For years I've been a student and inventor of change models. From Deming to Kotter and all stops in between, and including my own modest CAIR model, all the approaches have something to offer. These models resemble each other - it would be strange if they didn't - except for the context in which the change activities are executed. But there are some elements without which all of these approaches to business or personal change will fail. When I say 'fail', I am not being theoretical.
Senior IT decision makers have argued for years that CIOs should be on the boards of companies. While personal ambition or the hope of securing IT funding more easily may have driven some of those arguments, there are now genuine and pressing reasons for companies to bring CIOs into the fold. The relationship between IT and the wider business continues to change rapidly. Business without IT has been unthinkable in many industries for years but, increasingly, business innovation is IT.
For many of us, making and breaking promises to ourselves for the New Year has become an annual tradition. We say we’re going to lose that 10 pounds, quit smoking, change jobs, read more, be more positive, etc., and start off all Tigger-like with energy and great intentions. Then, when the going gets tough we lose interest, motivation, and momentum and at the end of the year we’re back to where we started. For next year, let’s break that cycle!
Muck Rack makes it simple to find people, tweets, or articles that mention any name, keyword, company, hashtag etc. We've compiled this guide to help you make the most of your search.
Selecting a term
Start searching tweets, articles from media outlets, articles mentioned in tweets, journalists'
names, titles and bios with some suggested searches:
Companies or Topics (e.g. iPhone, Microsoft)
Phrases (e.g. "cloud computing") — use quotes to keep the terms together
Twitter handles (e.g. @username) — returns those who have mentioned or replied to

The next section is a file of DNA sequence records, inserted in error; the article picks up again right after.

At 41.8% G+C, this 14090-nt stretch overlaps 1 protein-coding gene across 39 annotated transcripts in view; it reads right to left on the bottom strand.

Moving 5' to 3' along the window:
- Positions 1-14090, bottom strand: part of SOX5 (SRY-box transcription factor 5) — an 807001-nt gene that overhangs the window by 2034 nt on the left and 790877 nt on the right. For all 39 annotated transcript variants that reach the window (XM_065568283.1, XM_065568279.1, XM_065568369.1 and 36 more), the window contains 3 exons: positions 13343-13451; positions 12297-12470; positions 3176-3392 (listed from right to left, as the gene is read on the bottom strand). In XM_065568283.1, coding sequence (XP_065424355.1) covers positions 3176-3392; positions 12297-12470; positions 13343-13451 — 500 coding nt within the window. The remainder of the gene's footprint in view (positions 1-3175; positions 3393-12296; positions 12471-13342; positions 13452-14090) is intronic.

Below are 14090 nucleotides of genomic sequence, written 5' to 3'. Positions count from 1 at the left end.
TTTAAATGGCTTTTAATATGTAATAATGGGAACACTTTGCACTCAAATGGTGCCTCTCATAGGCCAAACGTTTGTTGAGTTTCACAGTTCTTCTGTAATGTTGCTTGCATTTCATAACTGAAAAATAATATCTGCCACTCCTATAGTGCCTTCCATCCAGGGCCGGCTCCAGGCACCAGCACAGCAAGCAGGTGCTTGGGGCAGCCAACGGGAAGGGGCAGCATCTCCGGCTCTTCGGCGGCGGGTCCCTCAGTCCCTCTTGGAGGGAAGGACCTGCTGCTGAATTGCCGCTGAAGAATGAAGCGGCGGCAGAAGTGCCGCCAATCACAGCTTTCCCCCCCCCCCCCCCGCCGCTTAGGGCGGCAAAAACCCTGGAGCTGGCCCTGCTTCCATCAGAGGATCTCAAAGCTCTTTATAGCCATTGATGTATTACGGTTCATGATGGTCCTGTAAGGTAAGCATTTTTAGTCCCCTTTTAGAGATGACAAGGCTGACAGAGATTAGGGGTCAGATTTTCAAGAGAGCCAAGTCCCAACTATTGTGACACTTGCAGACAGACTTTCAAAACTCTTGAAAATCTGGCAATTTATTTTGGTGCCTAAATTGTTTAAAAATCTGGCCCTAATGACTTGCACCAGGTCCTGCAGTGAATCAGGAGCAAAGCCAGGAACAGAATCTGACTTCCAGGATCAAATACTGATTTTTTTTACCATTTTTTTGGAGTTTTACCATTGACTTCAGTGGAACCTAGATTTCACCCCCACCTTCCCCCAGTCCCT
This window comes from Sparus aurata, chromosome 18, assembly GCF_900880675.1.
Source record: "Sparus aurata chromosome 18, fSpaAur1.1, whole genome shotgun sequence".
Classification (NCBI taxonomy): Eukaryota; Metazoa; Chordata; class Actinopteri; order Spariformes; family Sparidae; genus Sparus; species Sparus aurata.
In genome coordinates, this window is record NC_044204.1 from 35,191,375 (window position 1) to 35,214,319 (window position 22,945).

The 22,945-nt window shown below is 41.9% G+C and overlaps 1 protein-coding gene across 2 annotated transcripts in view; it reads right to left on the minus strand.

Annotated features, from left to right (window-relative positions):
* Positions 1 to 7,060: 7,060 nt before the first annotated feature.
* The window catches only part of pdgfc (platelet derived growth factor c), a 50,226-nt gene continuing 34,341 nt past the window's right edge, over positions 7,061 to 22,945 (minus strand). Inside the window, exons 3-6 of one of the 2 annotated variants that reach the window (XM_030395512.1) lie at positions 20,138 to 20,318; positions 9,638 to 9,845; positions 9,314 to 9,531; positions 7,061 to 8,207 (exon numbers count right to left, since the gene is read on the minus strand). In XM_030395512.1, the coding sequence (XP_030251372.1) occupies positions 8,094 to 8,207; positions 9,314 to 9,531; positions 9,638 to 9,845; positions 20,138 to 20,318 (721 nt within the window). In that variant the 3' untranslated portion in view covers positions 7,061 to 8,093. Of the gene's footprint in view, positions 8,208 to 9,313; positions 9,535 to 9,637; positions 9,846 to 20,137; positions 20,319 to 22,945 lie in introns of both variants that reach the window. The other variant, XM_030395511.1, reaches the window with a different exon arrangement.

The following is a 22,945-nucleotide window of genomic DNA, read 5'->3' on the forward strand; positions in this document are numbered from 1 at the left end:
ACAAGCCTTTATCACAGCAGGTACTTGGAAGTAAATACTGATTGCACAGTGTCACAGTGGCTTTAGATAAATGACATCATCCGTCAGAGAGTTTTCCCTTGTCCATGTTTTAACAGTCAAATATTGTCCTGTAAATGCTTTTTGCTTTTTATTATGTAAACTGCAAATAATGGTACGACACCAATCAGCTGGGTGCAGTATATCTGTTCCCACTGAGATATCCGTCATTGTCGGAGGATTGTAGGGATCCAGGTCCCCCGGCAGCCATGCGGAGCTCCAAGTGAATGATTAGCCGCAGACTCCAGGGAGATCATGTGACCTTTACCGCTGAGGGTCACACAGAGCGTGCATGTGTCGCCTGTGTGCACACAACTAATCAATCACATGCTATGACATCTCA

Names (e.g. "David Pogue")
Hashtags (e.g. #sxsw, #london2012)
Bio details (e.g. vegan, Olympics, father)
Muck Rack's Advanced Search allows for many boolean operators.
Find results that mention multiple specified terms, use AND or
+. For example, ensure each result contains both Elon Musk and Mark Zuckerberg by
searching Musk AND Zuckerberg or Musk + Zuckerberg.
Use the operators OR or , to broaden your search when you'd like either of
multiple terms to appear in results. (This is the default behavior of our search when no operators
are used). For example, results will contain either cake or cookie by searching cake OR cookie or cake,cookie
Use NOT or - to subtract results from your search. For
example, searching Disney will yield results about the Walt Disney Company as well as Walt Disney
World Resort. To exclude mentions of Disney World, search for Disney -World or Disney
When using one of these operators with a phrase, enclose it in quotation marks. For example, you can
find results about smartphones excluding Apple's iPhone 4S by searching smartphone -"iPhone
Exact case matching or punctuation
If you're searching for a brand name or keyword that relies on specific punctuation marks or capitalization, you can
find results that match your exact query by adding matchcase: before the keyword you're searching for, like matchcase:E*TRADE .
Use parentheses to separate multiple
boolean phrases. For example, to find journalists talking about having fun in Disney World or
Disneyland, search for ("disney world" OR disneyland) AND fun.
An asterisk can be used to search for any variation of a root word truncated by the asterisk. For example, searching for admin* will return results for administrator, administration, administer, administered, etc.
A near operator is an AND operator where you can control the distance between the words. You can vary the distance the near operation uses by adding a forward slash and number (between 0-99) such as strawberries NEAR/10 "whipped cream", which means the strawberries must exist within 10 words of "whipped cream".